She was a good radio ham too. She was my assistant op in the 2011 Zombie Shuffle:

We never got very high scores in contests though, despite her valiant attempts to dig the weak ones out of the noise:

We don’t want to say goodbye to you Chloe-Rug, but we have to.  We’re both finding this hard to deal with, but I’m hoping that time (and it has only been 2 days so far) will make things better. Our lives were so much the richer for knowing you, and I wish so much that we’d had a lot more than 18 months together.  From my initial conviction that I didn’t want a cat,  I changed to thinking of my future life with her and knowing that wherever I went and whatever I did, Ruggie was going to go on that journey with me. It hurts to know that she won’t be able to do that now. She left us far too soon.

Rest in peace my sweetie, and thank you for opening my heart.

August 9, 2012

Adjusting The Crystal Filter Settings On The K2 And Achieving Maximum Intelligibility with Narrowband SSB

Filed under: Amateur Radio,Ham Radio,QRP — AA7EE @ 9:48 pm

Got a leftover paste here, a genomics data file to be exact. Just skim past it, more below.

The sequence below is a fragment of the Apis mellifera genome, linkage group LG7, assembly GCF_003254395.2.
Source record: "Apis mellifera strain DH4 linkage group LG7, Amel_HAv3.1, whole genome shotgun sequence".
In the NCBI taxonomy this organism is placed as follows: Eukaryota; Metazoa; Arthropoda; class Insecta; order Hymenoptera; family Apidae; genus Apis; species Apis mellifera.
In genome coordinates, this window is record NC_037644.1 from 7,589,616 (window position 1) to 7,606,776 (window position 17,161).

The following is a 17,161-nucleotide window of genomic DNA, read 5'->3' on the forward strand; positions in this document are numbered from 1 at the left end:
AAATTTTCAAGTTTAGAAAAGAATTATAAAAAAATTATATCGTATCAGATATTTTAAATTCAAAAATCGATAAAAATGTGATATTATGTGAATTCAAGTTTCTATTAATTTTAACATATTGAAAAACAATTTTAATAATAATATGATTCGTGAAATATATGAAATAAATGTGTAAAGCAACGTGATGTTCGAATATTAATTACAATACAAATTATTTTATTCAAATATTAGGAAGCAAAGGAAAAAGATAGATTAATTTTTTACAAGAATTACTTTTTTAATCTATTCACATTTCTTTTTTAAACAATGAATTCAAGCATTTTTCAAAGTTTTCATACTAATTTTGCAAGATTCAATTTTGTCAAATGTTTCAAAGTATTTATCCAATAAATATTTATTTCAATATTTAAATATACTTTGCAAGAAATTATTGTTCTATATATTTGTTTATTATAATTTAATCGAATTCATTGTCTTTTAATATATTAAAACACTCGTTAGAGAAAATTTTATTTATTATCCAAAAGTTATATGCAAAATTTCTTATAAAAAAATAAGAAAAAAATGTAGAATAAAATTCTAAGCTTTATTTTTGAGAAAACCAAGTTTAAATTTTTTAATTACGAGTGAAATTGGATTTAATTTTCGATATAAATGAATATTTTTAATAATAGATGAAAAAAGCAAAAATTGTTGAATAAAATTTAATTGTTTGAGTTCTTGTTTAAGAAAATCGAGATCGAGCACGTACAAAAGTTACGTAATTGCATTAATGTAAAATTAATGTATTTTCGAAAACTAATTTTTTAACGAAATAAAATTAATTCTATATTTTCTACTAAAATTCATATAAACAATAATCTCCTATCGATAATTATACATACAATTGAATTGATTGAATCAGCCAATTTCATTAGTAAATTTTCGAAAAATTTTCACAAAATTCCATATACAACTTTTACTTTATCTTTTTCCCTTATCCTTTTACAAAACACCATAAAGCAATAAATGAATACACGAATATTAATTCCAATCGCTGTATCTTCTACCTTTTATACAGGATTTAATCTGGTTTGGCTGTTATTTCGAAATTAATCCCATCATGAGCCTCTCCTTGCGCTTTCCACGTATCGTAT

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When I first built my K2 about 8 months ago in November and December of last year, I initially set up the variable bandwidth crystal filter as per the suggesting settings in the K2 manual.  Shortly afterwards, I downloaded Spectrogram v5.17 and followed the filter set-up procedure described by N0SS on this page.  Incidentally, as of the time this post is being written, the page that is linked to for downloading Spectrogram no longer has the download. Version 5.17, the last free fully free version, is more than adequate for setting up the K2 filters and it’s still available if you look around the internet a bit.